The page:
Distance: 9.5 km
Elevation gain: 985 m Route map
Despite the incredible cold today (actually, the past 5 weeks…), it’s not often a low avalanche forecast and bluebird skies align, so I really wanted to get out on something super scenic today. After an unnecessarily complicated stream of messages, a team of six – me, Sandra, Alison, Vern, Hanneke, and Phil – decided to head up the south ridge of Mount Hector, a peak that had thwarted Alison and I last year
Our two-vehicle convoy met at Lake Louise just before 9 am, then headed north on the Icefields Parkway. We parked on the surprisingly snow-free shoulder of the road near where Alison and I had started last year and right where an excellent ski track headed into the forest. While it had been -32 C in Lake Louise, my thermometer read a balmy -28 C at our roadside parking spot. Remarkably (depressingly?), this just doesn’t seem that cold anymore.
After gearing up we started up the ski track on very supportive snow. Alison and Vern wore skis while the rest of us preferred snowshoes and we set a slow and steady pace as we made our way up the relatively gentle incline. About an hour into the trip the ski track we were following ascended a very steep and lightly forested slope that would’ve been idiotic to be near with a higher avalanche risk, but today we judged it to be safe and the thin forest granted a pretty spectacular preview of the views we’d get later in the day.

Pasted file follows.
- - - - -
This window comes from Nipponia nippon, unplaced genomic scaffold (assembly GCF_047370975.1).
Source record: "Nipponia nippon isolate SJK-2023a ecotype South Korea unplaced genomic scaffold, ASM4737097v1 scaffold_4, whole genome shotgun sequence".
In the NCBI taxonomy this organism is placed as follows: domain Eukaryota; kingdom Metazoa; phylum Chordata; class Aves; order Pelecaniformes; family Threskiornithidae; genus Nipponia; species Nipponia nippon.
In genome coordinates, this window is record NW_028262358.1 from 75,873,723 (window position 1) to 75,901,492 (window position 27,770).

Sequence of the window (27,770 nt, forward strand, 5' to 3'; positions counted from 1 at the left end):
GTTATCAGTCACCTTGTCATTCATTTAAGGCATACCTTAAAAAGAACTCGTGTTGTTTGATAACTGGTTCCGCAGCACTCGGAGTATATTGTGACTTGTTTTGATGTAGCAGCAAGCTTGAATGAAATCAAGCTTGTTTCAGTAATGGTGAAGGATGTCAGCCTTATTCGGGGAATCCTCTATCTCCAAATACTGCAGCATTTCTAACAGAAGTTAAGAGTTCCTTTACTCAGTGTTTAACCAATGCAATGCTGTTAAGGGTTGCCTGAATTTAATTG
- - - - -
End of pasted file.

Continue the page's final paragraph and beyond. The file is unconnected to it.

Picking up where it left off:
As we cleared treeline the view expanded to the north and west, and what a wonderful one it was! We slowed down a bit to take it all in, gradually making our way to a flat area below the steep ascent to the south ridge. Alison and I had stopped here last year when we weren’t too sure of avalanche conditions and the slope steepness, but today the snowpack mitigated most of our fears. I’d done a lot of research beforehand and had judged the slope to be quite a bit less than 25 degrees, but about 2/3 of the way up I realized that certainly wasn’t the case and measured an angle of 28 degrees; not terrible, but steeper than I’d usually tolerate.
We regrouped at the top of the slope, then five of us headed for the summit about a kilometer to the south. Hanneke wisely stayed behind, and about midway along Sandra decided to retreat and join her. The solid and icy wind-blasted snow, huge cornices, and steep slope angle made travel difficult and dangerous at times, especially for Alison and Vern who were in ski boots and who had left their crampons and ice axes at home since this was a “Matt trip” (i.e., not insane). Phil and I had a slight advantage with our snowshoes, but boots and crampons would’ve been superior and ice axes really were a necessity.
Unfortunately the massive cornices blocked a panoramic view from the presumed summit, but having traversed the ridge we’d been able to see in every direction at one point or another. The view was amazing, particularly towards Mount Hector.
After a brief summit stay we slowly and carefully made our way back to where we’d gained the ridge, then started back down. Below the ridge we met up with another group of skiers and were surprised that Sonny Bou was among them; this ridge was certainly popular today with scramblers who have websites!
The remainder of the trip went by quickly and we arrived back at the parkway just 5 hours 20 minutes after having set out. It was another great trip during this cold snap and it was nice to get out with Phil and Vern and his wife Hanneke; snowshoeing with three new people on one trip is a record for me!